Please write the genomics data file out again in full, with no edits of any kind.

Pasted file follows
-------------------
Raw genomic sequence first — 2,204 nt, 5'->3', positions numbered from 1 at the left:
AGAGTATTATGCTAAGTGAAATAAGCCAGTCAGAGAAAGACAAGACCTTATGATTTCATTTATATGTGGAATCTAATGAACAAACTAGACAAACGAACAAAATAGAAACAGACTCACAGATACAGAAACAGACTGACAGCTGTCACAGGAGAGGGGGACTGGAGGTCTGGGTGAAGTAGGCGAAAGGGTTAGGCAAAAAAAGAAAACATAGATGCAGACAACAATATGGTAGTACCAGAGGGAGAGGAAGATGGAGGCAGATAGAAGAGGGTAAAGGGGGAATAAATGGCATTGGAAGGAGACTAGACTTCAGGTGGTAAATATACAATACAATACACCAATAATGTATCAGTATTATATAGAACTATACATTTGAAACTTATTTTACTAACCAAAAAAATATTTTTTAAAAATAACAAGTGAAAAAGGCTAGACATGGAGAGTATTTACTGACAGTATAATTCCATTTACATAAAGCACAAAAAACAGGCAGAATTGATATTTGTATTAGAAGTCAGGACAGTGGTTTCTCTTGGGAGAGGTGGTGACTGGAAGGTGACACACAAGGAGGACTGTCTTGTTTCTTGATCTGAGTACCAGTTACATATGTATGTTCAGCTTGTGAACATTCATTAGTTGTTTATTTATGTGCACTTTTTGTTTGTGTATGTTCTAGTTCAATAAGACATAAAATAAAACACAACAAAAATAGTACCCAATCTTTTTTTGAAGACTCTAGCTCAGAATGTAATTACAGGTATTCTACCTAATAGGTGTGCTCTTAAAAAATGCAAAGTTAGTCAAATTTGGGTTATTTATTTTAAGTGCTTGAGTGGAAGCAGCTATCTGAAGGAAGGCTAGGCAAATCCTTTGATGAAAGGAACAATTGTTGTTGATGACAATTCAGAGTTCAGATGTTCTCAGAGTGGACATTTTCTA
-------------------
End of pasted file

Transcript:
Raw genomic sequence first — 2,204 nt, 5'->3', positions numbered from 1 at the left:
AGAGTATTATGCTAAGTGAAATAAGCCAGTCAGAGAAAGACAAGACCTTATGATTTCATTTATATGTGGAATCTAATGAACAAACTAGACAAACGAACAAAATAGAAACAGACTCACAGATACAGAAACAGACTGACAGCTGTCACAGGAGAGGGGGACTGGAGGTCTGGGTGAAGTAGGCGAAAGGGTTAGGCAAAAAAAGAAAACATAGATGCAGACAACAATATGGTAGTACCAGAGGGAGAGGAAGATGGAGGCAGATAGAAGAGGGTAAAGGGGGAATAAATGGCATTGGAAGGAGACTAGACTTCAGGTGGTAAATATACAATACAATACACCAATAATGTATCAGTATTATATAGAACTATACATTTGAAACTTATTTTACTAACCAAAAAAATATTTTTTAAAAATAACAAGTGAAAAAGGCTAGACATGGAGAGTATTTACTGACAGTATAATTCCATTTACATAAAGCACAAAAAACAGGCAGAATTGATATTTGTATTAGAAGTCAGGACAGTGGTTTCTCTTGGGAGAGGTGGTGACTGGAAGGTGACACACAAGGAGGACTGTCTTGTTTCTTGATCTGAGTACCAGTTACATATGTATGTTCAGCTTGTGAACATTCATTAGTTGTTTATTTATGTGCACTTTTTGTTTGTGTATGTTCTAGTTCAATAAGACATAAAATAAAACACAACAAAAATAGTACCCAATCTTTTTTTGAAGACTCTAGCTCAGAATGTAATTACAGGTATTCTACCTAATAGGTGTGCTCTTAAAAAATGCAAAGTTAGTCAAATTTGGGTTATTTATTTTAAGTGCTTGAGTGGAAGCAGCTATCTGAAGGAAGGCTAGGCAAATCCTTTGATGAAAGGAACAATTGTTGTTGATGACAATTCAGAGTTCAGATGTTCTCAGAGTGGACATTTTCTA